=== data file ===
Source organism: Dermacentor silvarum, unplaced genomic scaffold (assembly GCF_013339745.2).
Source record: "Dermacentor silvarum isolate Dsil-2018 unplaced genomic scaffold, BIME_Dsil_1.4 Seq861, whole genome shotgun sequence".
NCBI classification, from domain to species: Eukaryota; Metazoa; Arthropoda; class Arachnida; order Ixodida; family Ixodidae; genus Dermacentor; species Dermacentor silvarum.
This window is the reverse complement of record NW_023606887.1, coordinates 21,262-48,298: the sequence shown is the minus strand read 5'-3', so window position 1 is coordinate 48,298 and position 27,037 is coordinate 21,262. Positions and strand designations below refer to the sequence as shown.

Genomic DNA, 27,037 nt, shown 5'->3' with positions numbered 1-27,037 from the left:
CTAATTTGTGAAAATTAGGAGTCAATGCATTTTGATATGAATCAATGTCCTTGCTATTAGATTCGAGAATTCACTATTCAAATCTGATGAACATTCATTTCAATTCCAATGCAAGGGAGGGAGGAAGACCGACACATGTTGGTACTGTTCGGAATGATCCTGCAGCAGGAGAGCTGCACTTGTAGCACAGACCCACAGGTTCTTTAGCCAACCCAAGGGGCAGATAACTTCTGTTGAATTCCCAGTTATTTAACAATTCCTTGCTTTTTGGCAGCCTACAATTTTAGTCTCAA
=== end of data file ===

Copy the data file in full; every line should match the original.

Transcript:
Source organism: Dermacentor silvarum, unplaced genomic scaffold (assembly GCF_013339745.2).
Source record: "Dermacentor silvarum isolate Dsil-2018 unplaced genomic scaffold, BIME_Dsil_1.4 Seq861, whole genome shotgun sequence".
NCBI classification, from domain to species: Eukaryota; Metazoa; Arthropoda; class Arachnida; order Ixodida; family Ixodidae; genus Dermacentor; species Dermacentor silvarum.
This window is the reverse complement of record NW_023606887.1, coordinates 21,262-48,298: the sequence shown is the minus strand read 5'-3', so window position 1 is coordinate 48,298 and position 27,037 is coordinate 21,262. Positions and strand designations below refer to the sequence as shown.

Genomic DNA, 27,037 nt, shown 5'->3' with positions numbered 1-27,037 from the left:
CTAATTTGTGAAAATTAGGAGTCAATGCATTTTGATATGAATCAATGTCCTTGCTATTAGATTCGAGAATTCACTATTCAAATCTGATGAACATTCATTTCAATTCCAATGCAAGGGAGGGAGGAAGACCGACACATGTTGGTACTGTTCGGAATGATCCTGCAGCAGGAGAGCTGCACTTGTAGCACAGACCCACAGGTTCTTTAGCCAACCCAAGGGGCAGATAACTTCTGTTGAATTCCCAGTTATTTAACAATTCCTTGCTTTTTGGCAGCCTACAATTTTAGTCTCAA